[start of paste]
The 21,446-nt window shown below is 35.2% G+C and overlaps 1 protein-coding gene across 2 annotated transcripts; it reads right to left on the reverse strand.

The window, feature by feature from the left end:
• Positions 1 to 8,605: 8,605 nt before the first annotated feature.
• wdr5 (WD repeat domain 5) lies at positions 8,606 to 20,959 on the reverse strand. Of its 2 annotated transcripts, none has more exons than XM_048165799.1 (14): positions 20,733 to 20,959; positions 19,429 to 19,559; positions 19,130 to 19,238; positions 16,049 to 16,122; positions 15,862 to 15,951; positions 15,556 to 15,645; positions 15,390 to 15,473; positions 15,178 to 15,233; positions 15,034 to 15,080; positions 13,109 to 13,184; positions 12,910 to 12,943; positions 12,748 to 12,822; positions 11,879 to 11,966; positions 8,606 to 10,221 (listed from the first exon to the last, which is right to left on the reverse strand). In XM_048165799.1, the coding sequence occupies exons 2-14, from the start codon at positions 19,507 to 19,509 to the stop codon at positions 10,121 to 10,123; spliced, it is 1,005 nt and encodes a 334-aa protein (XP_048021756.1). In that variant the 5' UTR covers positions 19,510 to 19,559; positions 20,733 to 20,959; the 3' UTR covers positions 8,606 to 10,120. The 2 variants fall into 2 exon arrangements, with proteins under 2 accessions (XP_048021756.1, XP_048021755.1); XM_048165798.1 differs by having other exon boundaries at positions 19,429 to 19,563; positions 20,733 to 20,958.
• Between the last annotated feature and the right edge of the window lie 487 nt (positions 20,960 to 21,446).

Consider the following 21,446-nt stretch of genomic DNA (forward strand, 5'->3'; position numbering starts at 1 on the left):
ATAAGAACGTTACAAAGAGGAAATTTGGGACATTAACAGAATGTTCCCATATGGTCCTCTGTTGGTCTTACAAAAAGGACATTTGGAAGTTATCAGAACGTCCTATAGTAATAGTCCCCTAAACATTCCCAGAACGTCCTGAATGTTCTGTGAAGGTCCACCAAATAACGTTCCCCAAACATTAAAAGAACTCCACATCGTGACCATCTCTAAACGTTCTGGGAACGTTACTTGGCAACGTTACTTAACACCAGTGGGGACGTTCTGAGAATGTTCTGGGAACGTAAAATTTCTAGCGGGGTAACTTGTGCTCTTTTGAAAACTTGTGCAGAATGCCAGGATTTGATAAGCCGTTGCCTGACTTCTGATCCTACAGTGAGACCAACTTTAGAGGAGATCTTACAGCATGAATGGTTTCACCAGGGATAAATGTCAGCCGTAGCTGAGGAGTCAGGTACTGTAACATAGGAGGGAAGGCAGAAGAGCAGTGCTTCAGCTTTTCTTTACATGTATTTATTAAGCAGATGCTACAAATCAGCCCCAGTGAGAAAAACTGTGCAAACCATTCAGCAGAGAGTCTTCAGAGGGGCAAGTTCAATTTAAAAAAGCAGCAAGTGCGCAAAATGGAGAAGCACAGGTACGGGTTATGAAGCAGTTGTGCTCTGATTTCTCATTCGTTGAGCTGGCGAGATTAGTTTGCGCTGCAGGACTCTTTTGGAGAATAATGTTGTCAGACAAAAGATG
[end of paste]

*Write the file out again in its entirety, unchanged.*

The 21,446-nt window shown below is 35.2% G+C and overlaps 1 protein-coding gene across 2 annotated transcripts; it reads right to left on the reverse strand.

The window, feature by feature from the left end:
• Positions 1 to 8,605: 8,605 nt before the first annotated feature.
• wdr5 (WD repeat domain 5) lies at positions 8,606 to 20,959 on the reverse strand. Of its 2 annotated transcripts, none has more exons than XM_048165799.1 (14): positions 20,733 to 20,959; positions 19,429 to 19,559; positions 19,130 to 19,238; positions 16,049 to 16,122; positions 15,862 to 15,951; positions 15,556 to 15,645; positions 15,390 to 15,473; positions 15,178 to 15,233; positions 15,034 to 15,080; positions 13,109 to 13,184; positions 12,910 to 12,943; positions 12,748 to 12,822; positions 11,879 to 11,966; positions 8,606 to 10,221 (listed from the first exon to the last, which is right to left on the reverse strand). In XM_048165799.1, the coding sequence occupies exons 2-14, from the start codon at positions 19,507 to 19,509 to the stop codon at positions 10,121 to 10,123; spliced, it is 1,005 nt and encodes a 334-aa protein (XP_048021756.1). In that variant the 5' UTR covers positions 19,510 to 19,559; positions 20,733 to 20,959; the 3' UTR covers positions 8,606 to 10,120. The 2 variants fall into 2 exon arrangements, with proteins under 2 accessions (XP_048021756.1, XP_048021755.1); XM_048165798.1 differs by having other exon boundaries at positions 19,429 to 19,563; positions 20,733 to 20,958.
• Between the last annotated feature and the right edge of the window lie 487 nt (positions 20,960 to 21,446).

Consider the following 21,446-nt stretch of genomic DNA (forward strand, 5'->3'; position numbering starts at 1 on the left):
ATAAGAACGTTACAAAGAGGAAATTTGGGACATTAACAGAATGTTCCCATATGGTCCTCTGTTGGTCTTACAAAAAGGACATTTGGAAGTTATCAGAACGTCCTATAGTAATAGTCCCCTAAACATTCCCAGAACGTCCTGAATGTTCTGTGAAGGTCCACCAAATAACGTTCCCCAAACATTAAAAGAACTCCACATCGTGACCATCTCTAAACGTTCTGGGAACGTTACTTGGCAACGTTACTTAACACCAGTGGGGACGTTCTGAGAATGTTCTGGGAACGTAAAATTTCTAGCGGGGTAACTTGTGCTCTTTTGAAAACTTGTGCAGAATGCCAGGATTTGATAAGCCGTTGCCTGACTTCTGATCCTACAGTGAGACCAACTTTAGAGGAGATCTTACAGCATGAATGGTTTCACCAGGGATAAATGTCAGCCGTAGCTGAGGAGTCAGGTACTGTAACATAGGAGGGAAGGCAGAAGAGCAGTGCTTCAGCTTTTCTTTACATGTATTTATTAAGCAGATGCTACAAATCAGCCCCAGTGAGAAAAACTGTGCAAACCATTCAGCAGAGAGTCTTCAGAGGGGCAAGTTCAATTTAAAAAAGCAGCAAGTGCGCAAAATGGAGAAGCACAGGTACGGGTTATGAAGCAGTTGTGCTCTGATTTCTCATTCGTTGAGCTGGCGAGATTAGTTTGCGCTGCAGGACTCTTTTGGAGAATAATGTTGTCAGACAAAAGATG